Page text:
I wonder if a presidential candidate can have it both ways. On the one hand, Hillary Clinton has complained that the media is biased against her campaign, citing last weeks' SNL skit about the supposed coddling of Obama and saying that she finds "it kind of curious that I keep getting the first question on all of these issues." (Never mind that the debates have been held on PBS, MSNBC, Univision, and CNN and sponsored by various organizations, making a cross-network conspiracy seem unlikely.)
On the other hand, Clinton argues that she, and only she, is ready for the toughest job in the world on Day One. Of course, it's fair for a candidate to complain about media bias, and such a bias might even exist. But to do so in such a public forum -- during one of the top-rated debates, no less -- seems unbecoming of a candidate and more like a ploy for sympathy than a genuine frustration. (Has she no one behind the scenes who can call news directors and debate organizers to demand at least a little more balance?) When your entire criticism of Barack Obama lies in the fact that he's not up to the challenge of dealing with the military, knowing world leaders, and responding to a crisis, it seems a little strange to complain about a few questions from Tim Russert.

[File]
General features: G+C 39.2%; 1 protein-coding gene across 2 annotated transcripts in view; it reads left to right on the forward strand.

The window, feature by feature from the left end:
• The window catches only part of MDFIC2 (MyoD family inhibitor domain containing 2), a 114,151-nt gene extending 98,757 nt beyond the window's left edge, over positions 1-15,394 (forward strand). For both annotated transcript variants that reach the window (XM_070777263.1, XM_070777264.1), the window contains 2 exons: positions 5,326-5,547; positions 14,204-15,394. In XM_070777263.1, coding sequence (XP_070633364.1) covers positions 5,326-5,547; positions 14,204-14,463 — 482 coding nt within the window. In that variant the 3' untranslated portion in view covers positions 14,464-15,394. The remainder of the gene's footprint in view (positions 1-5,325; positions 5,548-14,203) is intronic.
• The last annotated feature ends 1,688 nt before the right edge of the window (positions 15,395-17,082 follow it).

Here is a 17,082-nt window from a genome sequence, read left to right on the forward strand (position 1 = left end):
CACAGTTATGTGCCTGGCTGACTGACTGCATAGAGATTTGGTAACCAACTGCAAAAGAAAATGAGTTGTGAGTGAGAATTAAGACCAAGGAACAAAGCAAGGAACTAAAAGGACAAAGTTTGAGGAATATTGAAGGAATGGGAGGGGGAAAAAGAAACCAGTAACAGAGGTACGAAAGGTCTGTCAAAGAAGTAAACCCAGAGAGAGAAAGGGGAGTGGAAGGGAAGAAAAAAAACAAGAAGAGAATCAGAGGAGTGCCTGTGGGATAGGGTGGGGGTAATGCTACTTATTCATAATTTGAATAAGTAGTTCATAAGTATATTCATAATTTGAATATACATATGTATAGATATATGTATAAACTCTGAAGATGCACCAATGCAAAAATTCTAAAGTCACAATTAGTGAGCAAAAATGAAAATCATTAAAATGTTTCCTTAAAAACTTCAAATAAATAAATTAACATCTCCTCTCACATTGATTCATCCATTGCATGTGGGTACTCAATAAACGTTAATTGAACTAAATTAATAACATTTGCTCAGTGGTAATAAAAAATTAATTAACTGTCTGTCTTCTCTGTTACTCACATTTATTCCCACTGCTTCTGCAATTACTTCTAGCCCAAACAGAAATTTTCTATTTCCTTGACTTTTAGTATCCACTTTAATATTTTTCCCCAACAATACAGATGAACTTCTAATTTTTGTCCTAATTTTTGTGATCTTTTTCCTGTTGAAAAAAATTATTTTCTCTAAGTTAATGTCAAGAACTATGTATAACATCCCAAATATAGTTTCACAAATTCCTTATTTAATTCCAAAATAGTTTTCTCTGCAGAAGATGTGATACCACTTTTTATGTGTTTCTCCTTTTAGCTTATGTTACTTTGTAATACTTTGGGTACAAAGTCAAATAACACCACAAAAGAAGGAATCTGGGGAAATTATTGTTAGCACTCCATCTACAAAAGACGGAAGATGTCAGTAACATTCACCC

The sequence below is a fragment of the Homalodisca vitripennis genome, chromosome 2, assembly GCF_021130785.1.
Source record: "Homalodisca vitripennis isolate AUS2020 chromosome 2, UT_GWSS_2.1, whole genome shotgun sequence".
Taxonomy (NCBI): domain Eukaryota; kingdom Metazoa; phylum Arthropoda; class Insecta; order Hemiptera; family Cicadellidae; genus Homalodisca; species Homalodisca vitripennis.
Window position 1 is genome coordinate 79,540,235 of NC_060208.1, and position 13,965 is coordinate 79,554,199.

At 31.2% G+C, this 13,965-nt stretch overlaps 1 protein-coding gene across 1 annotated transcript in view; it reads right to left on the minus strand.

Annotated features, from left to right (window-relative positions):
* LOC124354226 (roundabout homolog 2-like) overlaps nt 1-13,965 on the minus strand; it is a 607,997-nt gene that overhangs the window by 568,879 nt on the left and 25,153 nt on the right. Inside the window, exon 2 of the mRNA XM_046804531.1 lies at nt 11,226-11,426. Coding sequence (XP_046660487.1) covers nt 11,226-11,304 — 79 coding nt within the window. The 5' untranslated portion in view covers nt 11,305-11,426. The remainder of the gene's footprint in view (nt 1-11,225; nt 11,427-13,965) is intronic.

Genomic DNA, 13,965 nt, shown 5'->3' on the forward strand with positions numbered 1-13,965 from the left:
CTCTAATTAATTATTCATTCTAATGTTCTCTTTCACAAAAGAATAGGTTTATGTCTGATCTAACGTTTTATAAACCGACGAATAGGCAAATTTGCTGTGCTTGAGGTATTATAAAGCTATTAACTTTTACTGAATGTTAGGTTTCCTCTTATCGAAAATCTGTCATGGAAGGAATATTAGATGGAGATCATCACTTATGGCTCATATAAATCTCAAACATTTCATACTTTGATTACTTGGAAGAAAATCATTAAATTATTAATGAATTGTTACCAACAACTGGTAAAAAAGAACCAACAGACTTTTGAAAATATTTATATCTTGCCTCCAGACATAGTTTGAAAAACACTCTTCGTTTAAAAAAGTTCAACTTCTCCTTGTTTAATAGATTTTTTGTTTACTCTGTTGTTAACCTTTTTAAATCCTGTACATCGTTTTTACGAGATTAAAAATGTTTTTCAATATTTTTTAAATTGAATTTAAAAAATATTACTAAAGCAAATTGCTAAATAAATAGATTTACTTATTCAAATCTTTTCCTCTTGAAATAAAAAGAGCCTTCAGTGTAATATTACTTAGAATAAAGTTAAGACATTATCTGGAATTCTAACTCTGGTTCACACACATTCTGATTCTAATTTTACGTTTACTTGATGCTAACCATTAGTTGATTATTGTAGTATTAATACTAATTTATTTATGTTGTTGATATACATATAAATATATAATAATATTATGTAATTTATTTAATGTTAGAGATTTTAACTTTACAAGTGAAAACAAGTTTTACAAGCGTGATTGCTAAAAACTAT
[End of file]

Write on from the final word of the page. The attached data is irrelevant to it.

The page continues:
To turn the bias argument on its head, had Obama lost even two or three primaries in a row, he'd be out by now. John Edwards dropped out before Super Tuesday, with just three losses behind him. What candidate, other than the wife of a former president, could lose eleven primaries in a row and still have reporters talking about her chances to win the nomination?Posted by Doug at March 1, 2008 07:32 PM